• Optimization via one instantiation per object file, so that a compilation of one source file may produce several object files with better template instantiation granularity. That is, all instantiation don't need to be brought into the executable. This is useful in writing libraries. The --one_instantiation_per_object option will enable this feature. Furthermore, in order to process this, the compiler's memory requirements have been reduced.
    • Optimization where default arguments are now instantiated only when the default argument is used in a call. This is so for function templates, and of member functions of class templates.
    • Optimization to reduce multiple superfluous type_info objects in -tlocal mode (previously, template classes and their members were given internal linkage in -tlocal mode, now the template class is given external linkage).
    • Enhancements to catch template recursions, also user-defined control via --pending_instantiations
  • New general optimizations:
    • Optimization of an empty base class, to not take up any space in the layout of a derived object.
    • Optimization of inlining, to avoid generating temporaries, and furthermore, to try to reuse any temporaries generated, therefore reducing inlining requirements on the executable code. For instance: when the argument expression can be used directly, say when it is a constant, or when an auto variable cannot change its value across a function call, or if there are no side-effects, a global variable passed as a parameter can just be used as itself, or if an argument that is a field selection on a call that has no side effects, or pointer-to-member-function constants are considered constant arguments and can therefore be used directly in place of the corresponding parameter within the inlined function call (no copy to a temporary is needed).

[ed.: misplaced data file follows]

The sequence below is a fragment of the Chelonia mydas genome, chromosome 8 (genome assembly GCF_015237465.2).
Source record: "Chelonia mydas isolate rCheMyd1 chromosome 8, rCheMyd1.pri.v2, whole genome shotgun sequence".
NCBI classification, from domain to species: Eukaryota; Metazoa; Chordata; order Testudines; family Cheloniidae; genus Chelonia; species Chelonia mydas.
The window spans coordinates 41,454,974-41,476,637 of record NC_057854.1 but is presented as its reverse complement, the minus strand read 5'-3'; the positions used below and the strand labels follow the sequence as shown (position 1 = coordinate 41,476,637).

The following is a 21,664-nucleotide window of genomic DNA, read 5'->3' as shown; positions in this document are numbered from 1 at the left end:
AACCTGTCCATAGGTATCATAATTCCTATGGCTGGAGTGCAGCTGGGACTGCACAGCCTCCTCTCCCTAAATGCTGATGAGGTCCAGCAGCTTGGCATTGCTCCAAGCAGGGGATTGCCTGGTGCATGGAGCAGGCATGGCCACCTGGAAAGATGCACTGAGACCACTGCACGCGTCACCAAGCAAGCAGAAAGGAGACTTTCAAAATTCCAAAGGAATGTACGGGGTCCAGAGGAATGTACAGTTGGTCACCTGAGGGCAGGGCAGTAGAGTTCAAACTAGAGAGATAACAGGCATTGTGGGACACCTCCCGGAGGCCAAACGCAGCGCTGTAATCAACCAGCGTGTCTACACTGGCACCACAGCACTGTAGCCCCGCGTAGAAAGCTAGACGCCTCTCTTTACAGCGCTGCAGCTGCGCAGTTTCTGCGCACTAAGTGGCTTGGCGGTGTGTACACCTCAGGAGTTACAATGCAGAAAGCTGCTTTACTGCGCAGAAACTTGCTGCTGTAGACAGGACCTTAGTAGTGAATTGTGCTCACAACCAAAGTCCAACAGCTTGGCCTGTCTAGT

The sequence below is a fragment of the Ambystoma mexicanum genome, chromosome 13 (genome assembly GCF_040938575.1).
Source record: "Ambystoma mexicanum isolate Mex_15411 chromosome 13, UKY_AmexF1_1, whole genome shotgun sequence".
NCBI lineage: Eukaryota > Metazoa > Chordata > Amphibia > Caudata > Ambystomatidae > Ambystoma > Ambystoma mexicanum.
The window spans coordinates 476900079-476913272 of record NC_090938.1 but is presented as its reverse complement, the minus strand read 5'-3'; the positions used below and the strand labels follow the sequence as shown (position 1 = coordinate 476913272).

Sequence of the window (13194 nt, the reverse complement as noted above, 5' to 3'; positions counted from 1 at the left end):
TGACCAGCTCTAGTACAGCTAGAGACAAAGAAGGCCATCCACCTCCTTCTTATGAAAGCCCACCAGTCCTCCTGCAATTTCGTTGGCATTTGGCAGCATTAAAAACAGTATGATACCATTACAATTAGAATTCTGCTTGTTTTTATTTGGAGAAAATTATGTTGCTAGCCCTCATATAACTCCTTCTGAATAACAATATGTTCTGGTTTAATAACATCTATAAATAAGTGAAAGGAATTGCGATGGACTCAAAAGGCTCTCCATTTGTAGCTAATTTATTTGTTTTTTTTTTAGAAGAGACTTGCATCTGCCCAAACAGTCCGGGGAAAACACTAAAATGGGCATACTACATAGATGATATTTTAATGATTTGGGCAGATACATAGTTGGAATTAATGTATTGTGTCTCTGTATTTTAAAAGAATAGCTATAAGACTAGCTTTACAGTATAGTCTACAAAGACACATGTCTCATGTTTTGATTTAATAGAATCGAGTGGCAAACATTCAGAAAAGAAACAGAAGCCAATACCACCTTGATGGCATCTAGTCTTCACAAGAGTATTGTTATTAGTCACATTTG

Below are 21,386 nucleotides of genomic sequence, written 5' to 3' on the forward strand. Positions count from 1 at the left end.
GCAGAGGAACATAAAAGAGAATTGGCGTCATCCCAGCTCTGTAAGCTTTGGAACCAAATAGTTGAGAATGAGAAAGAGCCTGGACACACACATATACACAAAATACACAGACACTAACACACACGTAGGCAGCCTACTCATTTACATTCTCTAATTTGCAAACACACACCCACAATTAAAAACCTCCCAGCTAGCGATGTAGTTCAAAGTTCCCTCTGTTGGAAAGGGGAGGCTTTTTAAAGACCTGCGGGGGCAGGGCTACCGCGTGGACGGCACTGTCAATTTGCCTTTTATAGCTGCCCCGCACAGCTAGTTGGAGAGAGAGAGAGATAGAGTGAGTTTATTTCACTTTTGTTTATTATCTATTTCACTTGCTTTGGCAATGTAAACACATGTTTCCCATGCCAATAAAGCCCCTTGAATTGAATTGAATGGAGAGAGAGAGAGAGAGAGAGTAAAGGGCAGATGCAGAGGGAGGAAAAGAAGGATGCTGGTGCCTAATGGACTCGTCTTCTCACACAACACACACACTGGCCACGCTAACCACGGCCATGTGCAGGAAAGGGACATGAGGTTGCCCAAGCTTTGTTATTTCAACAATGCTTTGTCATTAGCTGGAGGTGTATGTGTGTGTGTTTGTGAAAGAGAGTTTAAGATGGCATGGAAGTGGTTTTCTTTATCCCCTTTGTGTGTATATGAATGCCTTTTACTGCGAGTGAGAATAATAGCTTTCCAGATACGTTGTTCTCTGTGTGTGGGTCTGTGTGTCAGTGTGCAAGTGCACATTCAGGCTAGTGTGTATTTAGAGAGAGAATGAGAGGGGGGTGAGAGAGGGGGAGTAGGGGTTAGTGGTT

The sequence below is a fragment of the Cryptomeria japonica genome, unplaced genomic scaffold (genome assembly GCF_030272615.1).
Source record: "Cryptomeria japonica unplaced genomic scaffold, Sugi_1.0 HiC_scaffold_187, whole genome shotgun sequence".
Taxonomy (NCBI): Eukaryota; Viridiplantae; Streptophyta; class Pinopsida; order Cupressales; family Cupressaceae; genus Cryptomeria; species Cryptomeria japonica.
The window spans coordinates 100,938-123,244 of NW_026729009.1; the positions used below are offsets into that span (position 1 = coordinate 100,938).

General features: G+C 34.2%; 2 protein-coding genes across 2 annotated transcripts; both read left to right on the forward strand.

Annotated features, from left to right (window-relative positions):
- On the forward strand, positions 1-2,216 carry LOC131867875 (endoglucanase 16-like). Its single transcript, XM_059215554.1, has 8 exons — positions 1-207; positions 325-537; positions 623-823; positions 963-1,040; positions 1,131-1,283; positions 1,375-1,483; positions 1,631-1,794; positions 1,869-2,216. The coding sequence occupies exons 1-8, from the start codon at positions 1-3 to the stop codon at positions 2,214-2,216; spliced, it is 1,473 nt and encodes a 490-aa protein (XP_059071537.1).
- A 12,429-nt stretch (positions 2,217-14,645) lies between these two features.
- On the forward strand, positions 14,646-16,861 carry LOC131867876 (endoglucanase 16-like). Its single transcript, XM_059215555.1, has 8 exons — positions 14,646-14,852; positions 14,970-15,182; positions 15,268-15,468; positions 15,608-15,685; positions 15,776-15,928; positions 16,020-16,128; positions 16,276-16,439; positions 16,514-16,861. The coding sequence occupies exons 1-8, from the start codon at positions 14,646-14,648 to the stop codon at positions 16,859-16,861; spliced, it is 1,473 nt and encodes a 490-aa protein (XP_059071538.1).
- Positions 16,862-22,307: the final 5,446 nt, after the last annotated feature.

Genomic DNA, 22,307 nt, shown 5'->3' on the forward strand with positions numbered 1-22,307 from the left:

• Optimization of name lookup in the presence of namespaces.
  • Quality of implementation:
    • Diagnostics when "impossible" types are used in a catch clause (for instance, an abstract class, a pointer/reference to an incomplete type).
    • Duplicate diagnostics when instantiating templates are now suppressed.
    • Names used from an unnamed namespace need to be defined. Also warn on unused static and non-virtuals. (But don't warn about constructors, destructor, or operator=()'s because they might be on purpose)
    • Compile time to perform the empty base class optimization has been drastically reduced.